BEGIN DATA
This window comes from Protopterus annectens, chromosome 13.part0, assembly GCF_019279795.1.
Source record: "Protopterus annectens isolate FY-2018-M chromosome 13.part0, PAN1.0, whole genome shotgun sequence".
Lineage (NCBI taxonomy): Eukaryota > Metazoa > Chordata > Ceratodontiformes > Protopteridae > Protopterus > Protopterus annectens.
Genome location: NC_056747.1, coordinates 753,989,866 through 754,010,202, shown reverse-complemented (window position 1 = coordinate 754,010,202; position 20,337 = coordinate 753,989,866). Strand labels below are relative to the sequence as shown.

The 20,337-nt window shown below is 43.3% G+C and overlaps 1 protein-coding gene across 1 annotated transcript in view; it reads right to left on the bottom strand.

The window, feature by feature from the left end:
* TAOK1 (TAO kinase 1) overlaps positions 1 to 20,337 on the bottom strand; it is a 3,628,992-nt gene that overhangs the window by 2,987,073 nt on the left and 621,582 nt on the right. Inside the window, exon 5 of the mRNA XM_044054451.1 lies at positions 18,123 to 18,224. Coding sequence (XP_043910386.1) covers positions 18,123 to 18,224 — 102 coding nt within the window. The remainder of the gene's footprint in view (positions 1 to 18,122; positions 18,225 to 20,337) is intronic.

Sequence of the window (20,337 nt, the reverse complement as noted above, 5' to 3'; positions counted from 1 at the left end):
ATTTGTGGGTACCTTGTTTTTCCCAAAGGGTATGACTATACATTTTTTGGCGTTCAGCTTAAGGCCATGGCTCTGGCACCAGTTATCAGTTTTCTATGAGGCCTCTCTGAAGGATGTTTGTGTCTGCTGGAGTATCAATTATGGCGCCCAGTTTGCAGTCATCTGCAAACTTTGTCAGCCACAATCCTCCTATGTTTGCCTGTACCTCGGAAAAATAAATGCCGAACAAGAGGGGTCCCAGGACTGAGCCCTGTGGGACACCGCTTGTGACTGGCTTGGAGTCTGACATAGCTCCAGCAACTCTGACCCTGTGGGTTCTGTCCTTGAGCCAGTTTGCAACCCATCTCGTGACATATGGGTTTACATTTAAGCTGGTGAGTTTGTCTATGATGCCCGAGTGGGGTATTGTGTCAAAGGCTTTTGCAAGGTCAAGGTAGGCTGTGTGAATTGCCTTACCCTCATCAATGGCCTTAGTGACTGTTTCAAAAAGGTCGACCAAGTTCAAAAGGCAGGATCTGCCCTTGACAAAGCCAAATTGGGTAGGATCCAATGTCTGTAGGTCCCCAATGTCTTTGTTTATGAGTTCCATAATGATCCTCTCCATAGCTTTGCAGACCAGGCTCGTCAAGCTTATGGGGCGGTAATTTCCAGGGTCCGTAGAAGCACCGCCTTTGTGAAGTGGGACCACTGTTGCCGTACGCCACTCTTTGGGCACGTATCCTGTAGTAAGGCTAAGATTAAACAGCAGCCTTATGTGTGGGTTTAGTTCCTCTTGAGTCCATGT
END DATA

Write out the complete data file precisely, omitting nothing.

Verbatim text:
This window comes from Protopterus annectens, chromosome 13.part0, assembly GCF_019279795.1.
Source record: "Protopterus annectens isolate FY-2018-M chromosome 13.part0, PAN1.0, whole genome shotgun sequence".
Lineage (NCBI taxonomy): Eukaryota > Metazoa > Chordata > Ceratodontiformes > Protopteridae > Protopterus > Protopterus annectens.
Genome location: NC_056747.1, coordinates 753,989,866 through 754,010,202, shown reverse-complemented (window position 1 = coordinate 754,010,202; position 20,337 = coordinate 753,989,866). Strand labels below are relative to the sequence as shown.

The 20,337-nt window shown below is 43.3% G+C and overlaps 1 protein-coding gene across 1 annotated transcript in view; it reads right to left on the bottom strand.

The window, feature by feature from the left end:
* TAOK1 (TAO kinase 1) overlaps positions 1 to 20,337 on the bottom strand; it is a 3,628,992-nt gene that overhangs the window by 2,987,073 nt on the left and 621,582 nt on the right. Inside the window, exon 5 of the mRNA XM_044054451.1 lies at positions 18,123 to 18,224. Coding sequence (XP_043910386.1) covers positions 18,123 to 18,224 — 102 coding nt within the window. The remainder of the gene's footprint in view (positions 1 to 18,122; positions 18,225 to 20,337) is intronic.

Sequence of the window (20,337 nt, the reverse complement as noted above, 5' to 3'; positions counted from 1 at the left end):
ATTTGTGGGTACCTTGTTTTTCCCAAAGGGTATGACTATACATTTTTTGGCGTTCAGCTTAAGGCCATGGCTCTGGCACCAGTTATCAGTTTTCTATGAGGCCTCTCTGAAGGATGTTTGTGTCTGCTGGAGTATCAATTATGGCGCCCAGTTTGCAGTCATCTGCAAACTTTGTCAGCCACAATCCTCCTATGTTTGCCTGTACCTCGGAAAAATAAATGCCGAACAAGAGGGGTCCCAGGACTGAGCCCTGTGGGACACCGCTTGTGACTGGCTTGGAGTCTGACATAGCTCCAGCAACTCTGACCCTGTGGGTTCTGTCCTTGAGCCAGTTTGCAACCCATCTCGTGACATATGGGTTTACATTTAAGCTGGTGAGTTTGTCTATGATGCCCGAGTGGGGTATTGTGTCAAAGGCTTTTGCAAGGTCAAGGTAGGCTGTGTGAATTGCCTTACCCTCATCAATGGCCTTAGTGACTGTTTCAAAAAGGTCGACCAAGTTCAAAAGGCAGGATCTGCCCTTGACAAAGCCAAATTGGGTAGGATCCAATGTCTGTAGGTCCCCAATGTCTTTGTTTATGAGTTCCATAATGATCCTCTCCATAGCTTTGCAGACCAGGCTCGTCAAGCTTATGGGGCGGTAATTTCCAGGGTCCGTAGAAGCACCGCCTTTGTGAAGTGGGACCACTGTTGCCGTACGCCACTCTTTGGGCACGTATCCTGTAGTAAGGCTAAGATTAAACAGCAGCCTTATGTGTGGGTTTAGTTCCTCTTGAGTCCATGT